sage the smart fryer 3 sage the smart fryer 1
images provided by Sage

Heston’s Triple Cooked Chips

Recipe method by Kavey Eats

Serves 4-6

1 kg floury potatoes, peeled and cut into chips
groundnut or grapeseed oil to fry
Salt, to serve

Note: Heston recommends traditional floury varieties such as Maris Piper, Desiree or King Edward and suggests cutting the chips chunky – 2 cm x 2 cm thick – but smaller is also fine.
Note: Keep the peeled potatoes in a bowl of cold water as you work, and likewise with the chips as you cut them. This will stop browning on exposure to the air.
Note: The v
olume of oil needed depends on the capacity of your deep fat fryer. Mine is 4 litres.


  • Place the chips into a large saucepan of cold water (making sure they are covered with water) and cook over a medium heat. Simmer until the chips are soft all the way through.
    [Pete’s technique is to bring the pan of cold water and chips to a boil, then turn off the heat and leave to soak for five minutes.]
  • Drain the chips and carefully spread them out on a cooling rack or baking tray to dry out. You can also place them into the freezer for an hour to remove more moisture, if you have space and time.

Heston Triple Cooked Chips on Kavey Eats-181215 Heston Triple Cooked Chips on Kavey Eats-181953

  • Heat the oil in your deep-fat fryer to 130 °C. Once it reaches temperature, fry the chips (in batches if need be) until they take on a pale yellow colouring. This takes at least 5 minutes.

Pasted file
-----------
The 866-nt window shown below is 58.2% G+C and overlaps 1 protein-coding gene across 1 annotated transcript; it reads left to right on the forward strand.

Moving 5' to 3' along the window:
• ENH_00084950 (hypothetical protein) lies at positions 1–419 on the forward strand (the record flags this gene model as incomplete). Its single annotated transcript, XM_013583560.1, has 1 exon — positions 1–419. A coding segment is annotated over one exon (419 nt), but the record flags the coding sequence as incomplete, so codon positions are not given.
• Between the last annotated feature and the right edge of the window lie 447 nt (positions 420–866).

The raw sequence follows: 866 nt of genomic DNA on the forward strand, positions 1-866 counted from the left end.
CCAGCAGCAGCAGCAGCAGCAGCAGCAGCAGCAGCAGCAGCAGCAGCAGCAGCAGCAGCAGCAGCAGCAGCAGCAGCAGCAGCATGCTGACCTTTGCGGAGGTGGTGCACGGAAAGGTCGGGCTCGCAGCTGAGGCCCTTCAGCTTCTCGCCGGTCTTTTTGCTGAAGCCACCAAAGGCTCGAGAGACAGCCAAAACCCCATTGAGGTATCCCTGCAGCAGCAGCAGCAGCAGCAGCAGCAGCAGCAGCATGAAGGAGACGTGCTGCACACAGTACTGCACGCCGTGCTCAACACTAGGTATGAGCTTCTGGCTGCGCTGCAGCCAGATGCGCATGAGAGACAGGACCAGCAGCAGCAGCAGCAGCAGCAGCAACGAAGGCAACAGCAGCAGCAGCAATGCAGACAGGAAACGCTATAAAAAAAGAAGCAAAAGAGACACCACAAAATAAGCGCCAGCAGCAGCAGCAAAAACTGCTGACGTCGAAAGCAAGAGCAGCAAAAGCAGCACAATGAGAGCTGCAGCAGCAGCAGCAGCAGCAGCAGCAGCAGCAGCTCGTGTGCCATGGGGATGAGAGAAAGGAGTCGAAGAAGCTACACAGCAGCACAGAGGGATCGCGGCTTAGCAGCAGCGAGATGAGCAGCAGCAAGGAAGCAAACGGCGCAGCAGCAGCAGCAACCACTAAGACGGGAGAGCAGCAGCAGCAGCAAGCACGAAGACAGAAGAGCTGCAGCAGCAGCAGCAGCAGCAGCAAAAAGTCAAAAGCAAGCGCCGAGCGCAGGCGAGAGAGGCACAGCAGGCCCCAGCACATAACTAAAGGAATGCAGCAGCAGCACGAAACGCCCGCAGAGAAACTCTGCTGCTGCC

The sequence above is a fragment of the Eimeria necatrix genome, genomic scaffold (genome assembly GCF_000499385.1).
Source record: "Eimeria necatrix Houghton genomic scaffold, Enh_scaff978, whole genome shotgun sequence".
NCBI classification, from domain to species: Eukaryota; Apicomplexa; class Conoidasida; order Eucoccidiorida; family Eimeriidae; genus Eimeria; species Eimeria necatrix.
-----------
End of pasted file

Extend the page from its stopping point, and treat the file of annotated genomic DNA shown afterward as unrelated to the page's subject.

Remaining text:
• Remove from the oil, drain and spread out to cool before the second frying. At this stage, if you don’t want to cook and serve the chips straight away you can refrigerate them for up to 3 days, if you wish.

Heston Triple Cooked Chips on Kavey Eats-182528 Heston Triple Cooked Chips on Kavey Eats-185401

  • Now heat your oil to 180 °C. Once it reaches temperature, fry the chips until golden brown, around 5-7 minutes.
  • Drain, sprinkle with salt and serve immediately.

Note: If you are using the Smart Fryer’s Twice Fried setting, note that the recipe provided doesn’t include the parboiling stage, and therefore frying times are a little longer to cook the chips through to the centre. You can still use this mode to make Triple Cooked Chips but adjust the timer down by a couple of minutes for each fry.

Heston Triple Cooked Chips on Kavey Eats-185815

Kavey Eats received a Sage by Heston Blumenthal Smart Fryer for review. As always, I was not obliged to write a positive review; all opinions are my own and I recommend only products I truly believe in. This post contains affiliate links; please see my sidebar for further information.







Kitchen Organisation: Larder Cupboard

A few months ago, I talked about the way we organise the contents of our freezer.

Next, it was the turn of the larder – a large under-the-stairs cupboard which stays relatively cool year round thanks to an air brick through the outer wall.




Before we re-organised, all the shelves looked a bit like this one. Although items were roughly grouped together, they were often moved when trying to find things or to fit in new things. Lots of items were stacked on top of each other, as the shelves are deep and tall.